# Proving that $\sum_{k=0}^{n}\frac{(-1)^k}{{n\choose k}}=[1+(-1)^n] \frac{n+1}{n+2}.$

Various examinations ask students to prove that $$\frac{1}{{n \choose k}}=(n+1) \int_{0}^{1} x^k (1-x)^{n-k} dx ~~~~~(1)$$ by evaluating the integral $$\int_{0}^{1} (tx+1-x)^n~dt$$ two ways. When I came across (1), I could prove that $$\sum_{k=0}^{n}\frac{(-1)^k}{{n\choose k}}=[1+(-1)^n] \frac{n+1}{n+2}.~~~~(2)$$ as below: $$S_n=\frac{1}{n+1}\sum_{k=0}^{n}\frac{(-1)^k}{{n\choose k}}=\int_{0}^1 \sum_{k=0}^{n} (-1)^k x^k (1-x)^{n-k} dx = \int_{0}^{1} (1-x)^n \sum_{k=0}^{n}\left(\frac{-x}{1-x} \right)^k dx =\int_{0}^{1}(1-x)^n \frac{ \left( \frac{-x}{1-x}\right)^{n+1}-1}{\left(\frac{-x}{1-x}\right)-1}dx$$ $$=\int_{0}^{1}[(1-x)^{n+1}-(-x)^{n+1}] dx =\frac{1+(-1)^n}{n+2}.~~~~(3)$$ Therefore, $$S_{2m+1}=0 ~~~~(4) ~~~ \mbox{and}~~~ S_{2m}= \frac{2m+1}{m+1}.~~~~(5)$$ Now the question is: Can one prove (2) in some other way(s)?

• Other solutions are here math.stackexchange.com/q/1402886 and here math.stackexchange.com/q/2027749 Jun 5, 2019 at 8:22
• Wow! wonderful solutions in 2015 and 2016, but while posting this question I got actually dissimilar questions in the listed similar questions! Jun 5, 2019 at 8:37

A telescoping approach:

We obtain \begin{align*} \color{blue}{\sum_{k=0}^n\frac{(-1)^k}{\binom{n}{k}}} &=\sum_{k=0}^n(-1)^k\frac{k!(n-k)!}{n!}\\ &=\sum_{k=0}^n(-1)^k\frac{k!(n-k)!}{n!}\cdot\frac{(n-(k-1))+(k+1)}{n+2}\\ &=\frac{n+1}{n+2}\sum_{k=0}^n(-1)^k\frac{k!(n-(k-1))!+(k+1)!(n-k)!}{(n+1)!}\\ &=\frac{n+1}{n+2}\sum_{k=0}^n\left((-1)^k\frac{1}{\binom{n+1}{k}}-(-1)^{k+1}\frac{1}{\binom{n+1}{k+1}}\right)\\ &\,\,\color{blue}{=\frac{n+1}{n+2}\left(1+(-1)^n\right)} \end{align*}

and the claim follows.

The general formula is:

$$\sum\limits_{k=0}^n\frac{(-1)^k}{\binom x k} = \left(1+\frac{(-1)^n}{\binom {x+1} {n+1}}\right)\frac{x+1}{x+2}$$

Value range: $$\enspace n\in\mathbb{N}_0~,~~ x\in\mathbb{C}\setminus\{n-k|k\in\mathbb{N}\}$$

The proof by induction with respect to $$~n~$$ is based on the following equation: $$\frac{1}{\binom x {n+1}}\frac{x+2}{x+1} = \frac{1}{\binom {x+1} {n+1}} + \frac{1}{\binom {x+1} {n+2}}$$

• $n$ in my question is normal. Congratulations, you have proved a more general result where $x \ge n.$ Jun 5, 2019 at 17:33
• @DrZafarAhmedDSc : Thanks for your kind words and for the hint with the value range. I’ve added. ;) Jun 6, 2019 at 7:59
• excellent the extension to complex values Jun 6, 2019 at 14:29
• @GCab : Thank you! ;) Jun 6, 2019 at 20:13

I think that the intuition about your result can be the following:

$$f(n,k):=\int_0^1 x^k(1-x)^{n-k}>0$$

and you can observe that

$$1=1^n=((1-x)+x)^n=\sum_{k=0}^n\binom{n}{k}(1-x)^{n-k}x^k$$

so if you integrate the two members with respect to $$x$$ you get that

$$\int_0^11dx=1=$$

$$\int_0^1 (\sum_{k=0}^n\binom{n}{k}(1-x)^{n-k}x^k)dx=$$

$$=\sum_{k=0}^n\binom{n}{k}\int_0^1x^n(1-x)^{n-k}dx$$

so

$$1=\sum_{k=0}^n\binom{n}{k}f(n,k)$$

and you can observe that the identity is satisfied when

$$f(n,k)=\frac{1}{\binom{n}{k}}\frac{1}{n+1}$$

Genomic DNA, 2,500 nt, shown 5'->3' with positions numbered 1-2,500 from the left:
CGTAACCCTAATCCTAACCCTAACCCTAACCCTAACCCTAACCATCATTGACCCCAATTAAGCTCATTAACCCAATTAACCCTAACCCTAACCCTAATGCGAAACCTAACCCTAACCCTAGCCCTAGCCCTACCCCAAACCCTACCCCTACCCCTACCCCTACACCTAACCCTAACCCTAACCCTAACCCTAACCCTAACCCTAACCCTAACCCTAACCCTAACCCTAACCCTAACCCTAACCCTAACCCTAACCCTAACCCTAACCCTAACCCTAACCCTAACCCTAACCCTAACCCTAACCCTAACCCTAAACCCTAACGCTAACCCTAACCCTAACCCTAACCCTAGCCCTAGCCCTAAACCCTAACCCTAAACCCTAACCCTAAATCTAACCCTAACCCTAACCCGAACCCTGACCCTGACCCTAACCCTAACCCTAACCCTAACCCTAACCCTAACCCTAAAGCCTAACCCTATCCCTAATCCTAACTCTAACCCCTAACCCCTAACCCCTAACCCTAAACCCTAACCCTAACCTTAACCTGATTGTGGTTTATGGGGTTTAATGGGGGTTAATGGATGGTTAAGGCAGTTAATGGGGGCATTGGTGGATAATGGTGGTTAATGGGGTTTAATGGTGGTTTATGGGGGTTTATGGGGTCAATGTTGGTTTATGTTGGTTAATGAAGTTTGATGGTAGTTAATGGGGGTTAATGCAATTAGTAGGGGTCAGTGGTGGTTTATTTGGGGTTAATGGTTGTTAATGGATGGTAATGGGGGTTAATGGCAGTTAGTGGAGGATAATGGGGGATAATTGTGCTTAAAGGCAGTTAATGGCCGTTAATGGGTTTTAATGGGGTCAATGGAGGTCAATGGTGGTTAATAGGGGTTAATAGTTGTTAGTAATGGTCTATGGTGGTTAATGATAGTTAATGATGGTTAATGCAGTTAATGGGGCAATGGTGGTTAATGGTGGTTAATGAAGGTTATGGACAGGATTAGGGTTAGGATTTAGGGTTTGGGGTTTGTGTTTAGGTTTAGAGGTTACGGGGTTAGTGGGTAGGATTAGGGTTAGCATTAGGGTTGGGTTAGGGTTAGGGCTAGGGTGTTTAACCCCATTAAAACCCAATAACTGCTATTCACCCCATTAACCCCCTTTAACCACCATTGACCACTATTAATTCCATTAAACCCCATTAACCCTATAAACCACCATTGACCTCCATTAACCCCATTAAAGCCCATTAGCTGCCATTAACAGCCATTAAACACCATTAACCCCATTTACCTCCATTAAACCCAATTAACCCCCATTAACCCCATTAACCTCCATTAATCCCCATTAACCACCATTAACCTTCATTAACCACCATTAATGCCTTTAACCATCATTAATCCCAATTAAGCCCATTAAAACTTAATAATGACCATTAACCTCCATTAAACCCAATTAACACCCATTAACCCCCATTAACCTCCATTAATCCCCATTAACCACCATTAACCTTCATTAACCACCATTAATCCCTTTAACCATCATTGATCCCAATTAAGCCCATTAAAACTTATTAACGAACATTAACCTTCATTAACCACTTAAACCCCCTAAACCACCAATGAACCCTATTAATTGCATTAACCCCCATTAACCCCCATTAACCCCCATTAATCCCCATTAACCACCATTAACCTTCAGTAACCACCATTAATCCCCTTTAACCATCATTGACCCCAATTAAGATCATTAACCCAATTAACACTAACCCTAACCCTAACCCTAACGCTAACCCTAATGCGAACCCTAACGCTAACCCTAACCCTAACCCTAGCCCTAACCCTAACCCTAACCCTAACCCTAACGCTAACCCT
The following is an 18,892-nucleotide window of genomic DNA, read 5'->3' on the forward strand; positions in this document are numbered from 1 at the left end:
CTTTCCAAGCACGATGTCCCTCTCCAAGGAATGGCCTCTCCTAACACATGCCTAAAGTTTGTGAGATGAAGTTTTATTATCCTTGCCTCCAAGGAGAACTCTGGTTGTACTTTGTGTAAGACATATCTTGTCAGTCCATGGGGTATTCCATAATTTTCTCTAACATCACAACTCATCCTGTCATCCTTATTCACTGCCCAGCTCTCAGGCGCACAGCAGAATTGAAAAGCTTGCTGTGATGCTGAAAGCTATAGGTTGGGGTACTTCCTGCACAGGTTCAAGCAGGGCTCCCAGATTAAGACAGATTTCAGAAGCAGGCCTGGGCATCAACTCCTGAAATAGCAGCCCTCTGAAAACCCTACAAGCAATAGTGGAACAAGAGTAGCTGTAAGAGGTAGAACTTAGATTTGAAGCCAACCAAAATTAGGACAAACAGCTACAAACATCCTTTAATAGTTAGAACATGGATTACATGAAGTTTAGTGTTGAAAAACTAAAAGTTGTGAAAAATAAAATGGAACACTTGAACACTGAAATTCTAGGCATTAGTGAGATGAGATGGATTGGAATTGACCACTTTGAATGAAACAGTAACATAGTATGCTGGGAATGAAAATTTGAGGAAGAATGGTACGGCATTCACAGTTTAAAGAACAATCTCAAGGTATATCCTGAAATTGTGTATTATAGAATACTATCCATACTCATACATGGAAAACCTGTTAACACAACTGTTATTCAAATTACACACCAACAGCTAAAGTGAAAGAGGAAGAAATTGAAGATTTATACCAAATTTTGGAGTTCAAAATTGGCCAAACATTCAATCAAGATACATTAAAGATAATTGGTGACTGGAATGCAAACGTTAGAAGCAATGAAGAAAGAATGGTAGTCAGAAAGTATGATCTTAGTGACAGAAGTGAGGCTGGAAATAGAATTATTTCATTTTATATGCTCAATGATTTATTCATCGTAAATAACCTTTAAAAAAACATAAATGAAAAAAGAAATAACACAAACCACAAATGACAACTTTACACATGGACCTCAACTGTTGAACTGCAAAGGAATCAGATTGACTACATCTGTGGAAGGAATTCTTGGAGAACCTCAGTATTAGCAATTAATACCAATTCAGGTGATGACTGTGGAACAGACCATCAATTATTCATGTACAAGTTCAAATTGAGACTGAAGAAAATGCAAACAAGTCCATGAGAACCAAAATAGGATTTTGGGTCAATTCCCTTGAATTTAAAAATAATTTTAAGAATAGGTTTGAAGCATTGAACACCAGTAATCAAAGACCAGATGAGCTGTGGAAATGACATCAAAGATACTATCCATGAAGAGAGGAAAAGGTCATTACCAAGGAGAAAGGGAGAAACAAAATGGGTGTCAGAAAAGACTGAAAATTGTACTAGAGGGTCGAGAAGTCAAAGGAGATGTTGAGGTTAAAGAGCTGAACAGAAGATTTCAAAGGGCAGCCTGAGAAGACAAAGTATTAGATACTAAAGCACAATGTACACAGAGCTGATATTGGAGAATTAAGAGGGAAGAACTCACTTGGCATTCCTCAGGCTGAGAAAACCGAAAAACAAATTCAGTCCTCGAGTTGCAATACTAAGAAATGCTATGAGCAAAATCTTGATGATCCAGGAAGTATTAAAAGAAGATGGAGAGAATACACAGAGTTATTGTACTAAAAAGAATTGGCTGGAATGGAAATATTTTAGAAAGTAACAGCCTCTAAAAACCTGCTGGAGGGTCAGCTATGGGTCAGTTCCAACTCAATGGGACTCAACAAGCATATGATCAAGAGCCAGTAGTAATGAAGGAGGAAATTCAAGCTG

So we want prove by induction on $$k>1$$ for all fixed $$n\geq k$$ that $$f(n,k)=\frac{1}{\binom{n}{k}}\frac{1}{n+1}$$

For $$k=0$$ you have that

$$f(n,0)=\int_0^1x^0(1-x)^{n-0}dx=-\frac{1}{n+1}[(1-x)^{n+1}]|_0^1=\frac{1}{n+1}$$

Now we can hypothesize that the sentence is true for some $$k-1$$ and we want prove that it is true for $$k$$:

$$f(n,k)=\int_0^1x^k(1-x)^{n-k}dx=$$

$$-\frac{1}{n-k+1}\int_0^1x^kD((1-x)^{n-k+1})dx=$$

$$=\frac{1}{n-k+1}k\int_0^1x^{k-1}(1-x)^{n-(k-1)}dx=$$

$$=\frac{k}{n-k+1}f(n,k-1)=$$

$$\frac{1}{\binom{n}{k-1}}\frac{1}{n+1} \frac{k}{n-k+1 }=$$

$$=\frac{(k-1)!k(n-(k-1))!}{n!}\frac{1}{(n+1)(n-(k-1))}=$$

$$= \frac{1}{\binom{n}{k}}\frac{1}{n+1}$$

$$\newcommand{\bbx}[1]{\,\bbox[15px,border:1px groove navy]{\displaystyle{#1}}\,} \newcommand{\braces}[1]{\left\lbrace\,{#1}\,\right\rbrace} \newcommand{\bracks}[1]{\left\lbrack\,{#1}\,\right\rbrack} \newcommand{\dd}{\mathrm{d}} \newcommand{\ds}[1]{\displaystyle{#1}} \newcommand{\expo}[1]{\,\mathrm{e}^{#1}\,} \newcommand{\ic}{\mathrm{i}} \newcommand{\mc}[1]{\mathcal{#1}} \newcommand{\mrm}[1]{\mathrm{#1}} \newcommand{\pars}[1]{\left(\,{#1}\,\right)} \newcommand{\partiald}[3][]{\frac{\partial^{#1} #2}{\partial #3^{#1}}} \newcommand{\root}[2][]{\,\sqrt[#1]{\,{#2}\,}\,} \newcommand{\totald}[3][]{\frac{\mathrm{d}^{#1} #2}{\mathrm{d} #3^{#1}}} \newcommand{\verts}[1]{\left\vert\,{#1}\,\right\vert}$$ $$\ds{\bbox[15px,#ffd]{\sum_{k = 0}^{n}{\pars{-1}^{k} \over {n\choose k}} = \bracks{1 + \pars{-1}^{n}}{n + 1 \over n + 2}}:\ {\Large ?}}$$

\begin{align} \sum_{k = 0}^{n}{\pars{-1}^{k} \over {n\choose k}} & = \sum_{k = 0}^{n}\pars{-1}^{k}\,{k!\,\pars{n - k}! \over n!} \\[5mm] & = \pars{n + 1}\sum_{k = 0}^{n}\pars{-1}^{k}\, {\Gamma\pars{k + 1}\Gamma\pars{n - k + 1} \over \Gamma\pars{n + 2}} \\[5mm] & = \pars{n + 1}\sum_{k = 0}^{n}\pars{-1}^{k}\, \int_{0}^{1}t^{k}\pars{1 - t}^{n - k}\,\dd t \\[5mm] & = \pars{n + 1}\int_{0}^{1}\pars{1 - t}^{n} \sum_{k = 0}^{n}\pars{-\,{t \over 1 - t}}^{k}\,\dd t \\[5mm] & = \pars{n + 1}\int_{0}^{1}\pars{1 - t}^{n}\, {\bracks{-t/\pars{1 - t}}^{n + 1} - 1 \over -t/\pars{1 - t} - 1}\,\dd t \\[5mm] & = \pars{n + 1}\int_{0}^{1}\pars{1 - t}^{n + 1}\, \bracks{1 - \pars{-\,{t \over 1 - t}}^{n + 1}}\,\dd t \\[5mm] & = \pars{n + 1}\int_{0}^{1} \bracks{\pars{1 - t}^{n + 1} + \pars{-1}^{n}\, t^{n + 1}}\,\dd t \\[5mm] & = \pars{n + 1} \bracks{-\,{\pars{1 - t}^{n + 2} \over n + 2} + \pars{-1}^{n}\, {t^{n + 2} \over n + 2}}_{\ 0}^{\ 1} \\[5mm] & = \pars{n + 1} \bracks{{\pars{-1}^{n} \over n + 2} + {1 \over n + 2}} \\[5mm] & = \bbx{\bracks{1 + \pars{-1}^{n}}{n + 1 \over n + 2}} \\ & \end{align}